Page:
Charles Oppenheim, Chief of the Immigrant Visa Control & Reporting Division of the Department of Status, provided an update about the use of and projected availability of visas for the Employment-Based-5th preference (EB-5) during the IIUSA EB-5 Industry Forum on October 29, 2019 in Seattle, WA, see AILA Doc. No. 19103106. (Posted 10/31/19).

Overview

The EB-5 visa category is a path to an immigrant visa, or green card for foreign nationals who have invested a required minimum into a business in the US and employed at least 10 US employees.  The investment minimum has been $1 Million or $500,000 in a Targeted Economic Area (“TEA”). As of November 21, 2019, the required investment level will be raised to $1.8 Million or $900,000 in a TEA.

The EB-5 category is current for all countries except India, China, and Vietnam.  Investors from these countries have been waitlisted for some time now. Each year, approximately 10,000 visas are available for the EB-5 category, this number can vary slightly due to a number of factors.  At that level, each country is eligible to use up to 700 visas per year, with the exception of China which is only allocated 70 under the Chinese Student Protection Act. Unallocated visas visas may be allocated to countries that have reached their limit, and are reallocated according to priority date.  Because China has the longest backlog and the oldest cases in line, the actual number of visas is allowed to China could be closer to 3,000 a year.

Increase in Visas Available in FY 2020

FY 2020 (October 2019 – September 2020) may see an increase in the number of visas available in the EB-5 category at large, as well as for the backlogged countries.  This is due to unused family-based immigrant visas (green cards) being reallocated across all the employment-based categories and fewer approved petitions being received by the National Visa Center last year.  Mr. Oppenheim estimated that 11,000 visas will be available this year, with 770 as the per country maximum.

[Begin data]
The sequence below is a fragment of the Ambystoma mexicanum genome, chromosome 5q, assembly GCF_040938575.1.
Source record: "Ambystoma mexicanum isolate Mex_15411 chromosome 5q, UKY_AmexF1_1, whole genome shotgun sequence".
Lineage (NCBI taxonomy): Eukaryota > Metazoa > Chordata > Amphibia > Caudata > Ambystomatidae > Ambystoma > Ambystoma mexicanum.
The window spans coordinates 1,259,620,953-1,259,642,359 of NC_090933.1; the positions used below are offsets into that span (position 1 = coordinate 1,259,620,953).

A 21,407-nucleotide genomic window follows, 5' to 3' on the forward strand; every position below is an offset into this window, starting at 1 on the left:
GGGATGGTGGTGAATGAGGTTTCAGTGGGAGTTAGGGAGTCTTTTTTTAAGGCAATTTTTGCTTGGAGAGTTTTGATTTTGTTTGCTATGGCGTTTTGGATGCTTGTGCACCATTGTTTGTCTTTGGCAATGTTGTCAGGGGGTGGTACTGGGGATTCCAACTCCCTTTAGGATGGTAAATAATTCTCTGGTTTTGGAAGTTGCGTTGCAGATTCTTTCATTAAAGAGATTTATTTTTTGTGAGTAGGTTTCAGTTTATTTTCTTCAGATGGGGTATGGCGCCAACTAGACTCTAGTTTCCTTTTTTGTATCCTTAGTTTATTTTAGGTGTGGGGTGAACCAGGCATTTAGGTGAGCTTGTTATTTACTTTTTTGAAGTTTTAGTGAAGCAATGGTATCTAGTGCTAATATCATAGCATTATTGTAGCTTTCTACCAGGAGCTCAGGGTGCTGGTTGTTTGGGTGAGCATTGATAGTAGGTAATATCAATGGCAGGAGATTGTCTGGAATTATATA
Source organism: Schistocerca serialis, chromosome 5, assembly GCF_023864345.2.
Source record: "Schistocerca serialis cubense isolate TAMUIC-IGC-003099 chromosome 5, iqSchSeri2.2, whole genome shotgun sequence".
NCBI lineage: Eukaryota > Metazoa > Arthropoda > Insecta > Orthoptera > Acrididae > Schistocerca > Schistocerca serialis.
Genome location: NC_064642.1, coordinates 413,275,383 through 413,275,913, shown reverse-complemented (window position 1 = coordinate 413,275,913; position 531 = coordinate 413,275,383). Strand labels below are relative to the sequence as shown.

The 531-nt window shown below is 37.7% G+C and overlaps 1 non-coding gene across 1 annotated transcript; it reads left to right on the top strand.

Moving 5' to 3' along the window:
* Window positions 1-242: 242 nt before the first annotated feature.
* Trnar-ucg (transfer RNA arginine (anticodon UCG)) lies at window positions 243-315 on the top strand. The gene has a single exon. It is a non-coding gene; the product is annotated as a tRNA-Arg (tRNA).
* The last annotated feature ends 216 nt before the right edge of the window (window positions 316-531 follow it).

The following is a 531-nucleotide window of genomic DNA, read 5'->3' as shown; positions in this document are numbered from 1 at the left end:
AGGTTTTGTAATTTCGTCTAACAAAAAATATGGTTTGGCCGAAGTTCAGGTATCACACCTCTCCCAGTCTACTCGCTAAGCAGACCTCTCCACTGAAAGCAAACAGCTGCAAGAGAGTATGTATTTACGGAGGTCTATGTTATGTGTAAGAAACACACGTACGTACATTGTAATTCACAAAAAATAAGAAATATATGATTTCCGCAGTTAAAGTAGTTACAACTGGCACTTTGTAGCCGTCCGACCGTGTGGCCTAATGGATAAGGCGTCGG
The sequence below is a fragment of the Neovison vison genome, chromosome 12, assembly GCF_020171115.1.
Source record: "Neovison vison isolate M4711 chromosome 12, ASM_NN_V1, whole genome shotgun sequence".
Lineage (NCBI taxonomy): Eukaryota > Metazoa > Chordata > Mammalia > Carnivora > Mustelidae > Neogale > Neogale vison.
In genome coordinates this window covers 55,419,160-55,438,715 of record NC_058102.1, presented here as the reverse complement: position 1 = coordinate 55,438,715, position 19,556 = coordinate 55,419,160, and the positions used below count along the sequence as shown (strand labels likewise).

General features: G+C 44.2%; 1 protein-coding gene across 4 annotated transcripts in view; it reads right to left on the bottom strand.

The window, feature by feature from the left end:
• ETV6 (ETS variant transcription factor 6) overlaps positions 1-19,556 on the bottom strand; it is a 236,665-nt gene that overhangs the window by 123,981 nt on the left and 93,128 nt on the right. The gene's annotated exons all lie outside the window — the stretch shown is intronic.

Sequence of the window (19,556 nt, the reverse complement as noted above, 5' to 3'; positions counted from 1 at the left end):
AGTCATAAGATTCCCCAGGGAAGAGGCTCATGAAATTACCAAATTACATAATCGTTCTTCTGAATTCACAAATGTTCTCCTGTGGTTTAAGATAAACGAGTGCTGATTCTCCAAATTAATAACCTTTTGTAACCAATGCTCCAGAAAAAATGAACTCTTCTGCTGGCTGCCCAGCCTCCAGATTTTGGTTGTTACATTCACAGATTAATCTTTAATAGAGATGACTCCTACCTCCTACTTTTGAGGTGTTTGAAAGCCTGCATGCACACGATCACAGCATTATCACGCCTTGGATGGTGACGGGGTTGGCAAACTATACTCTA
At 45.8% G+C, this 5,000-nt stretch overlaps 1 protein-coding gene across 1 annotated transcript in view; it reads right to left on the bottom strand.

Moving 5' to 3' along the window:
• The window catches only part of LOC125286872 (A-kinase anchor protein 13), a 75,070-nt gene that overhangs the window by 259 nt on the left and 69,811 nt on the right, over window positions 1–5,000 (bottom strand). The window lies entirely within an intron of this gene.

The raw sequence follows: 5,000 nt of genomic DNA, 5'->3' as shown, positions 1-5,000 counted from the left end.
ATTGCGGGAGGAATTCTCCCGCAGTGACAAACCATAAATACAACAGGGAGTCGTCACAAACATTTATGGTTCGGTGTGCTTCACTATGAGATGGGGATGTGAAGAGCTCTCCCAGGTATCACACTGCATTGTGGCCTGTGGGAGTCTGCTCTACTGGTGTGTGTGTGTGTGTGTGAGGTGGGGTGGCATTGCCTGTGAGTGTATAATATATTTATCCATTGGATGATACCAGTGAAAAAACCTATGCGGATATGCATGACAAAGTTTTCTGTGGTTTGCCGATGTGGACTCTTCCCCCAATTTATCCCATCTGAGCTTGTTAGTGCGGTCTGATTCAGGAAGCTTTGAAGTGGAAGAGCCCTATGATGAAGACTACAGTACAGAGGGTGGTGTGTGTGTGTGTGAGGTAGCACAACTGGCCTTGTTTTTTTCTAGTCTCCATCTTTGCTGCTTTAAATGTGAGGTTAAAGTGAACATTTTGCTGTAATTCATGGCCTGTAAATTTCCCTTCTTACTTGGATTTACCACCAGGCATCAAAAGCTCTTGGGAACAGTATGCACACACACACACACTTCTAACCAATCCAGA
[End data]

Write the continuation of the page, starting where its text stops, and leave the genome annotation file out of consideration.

Estimated Wait Times for New EB-5 applications (Form I-526)

Mr. Oppenheim reported that for Form I-526 filings made on October 29, 2019, he would estimate that the wait time for processing and visa availability would be:

  • China: 16.2 years 
  • Vietnam: 7.1 years 
  • India: 6.7 years 
  • South Korea: 3.0 years 
  • Taiwan: 1.9 years 
  • Brazil: 1.4 years

These estimates are the worst case scenarios.  They assume 3000 visas available per year for China and 700 per year for all other countries.  Although these times are lengthy, there is some good news in that the estimated wait time for investors from India has shortened by a couple of years since the last update in May 2019.  The previous Department of State estimated the wait time for Indian investors was 8.4 years.  

It is unclear at this point, what impact the increased investment requirements will have on the number of applications received in the next year.  It is not difficult to imagine that the number of applications will decrease, but Mr. Oppenheimer did not address this point specifically.

Predictions for Future Final Action Dates.

Mr. Oppenheim predicted the following Final Action Dates for EB-5 at the beginning of FY 2021. Note that these are only estimates, and often these estimates must be revised later in the year based on the many unforeseen variables impacting visa demand or usage: 

  • China

December 2019: November 15, 2014

October 2020 (Best Case Scenario): March 8, 2015

October 2020 (Worst Case Scenario): February 15, 2015 

  • India

December 2019: January 1, 2018

October 2020 (Best Case Scenario): Current

October 2020 (Worst Case Scenario): November 2017 

  • Vietnam

December 2019: December 1, 2016

October 2020 (Best Case Scenario): June 1, 2017

October 2020 (Worst Case Scenario): April 1, 2017

All Other Countries

Will remain current for the foreseeable future 

Principal Investor vs. Derivative Beneficiaries: Visa Allocation Impact

Mr. Oppenheimer pointed out that principal investors, as well as their spouses and children under 21, are all counted against the cap.  The number of dependents per investor visa application varies by country and year, but it has been estimated that if only the principal investor was counted towards the gap the wait times for most countries would disappear.  Such a change would leave China-mainland as the only country with a backlog, and it would shorten to just 2-3 years behind the actual calendar date.

Conclusion

The number of EB-5 Immigrant Investor applications received in recent years has increased dramatically.  Long backlogs have developed for those from China, India, and Vietnam. The long wait times are a necessary consideration when developing your long-term immigration strategy.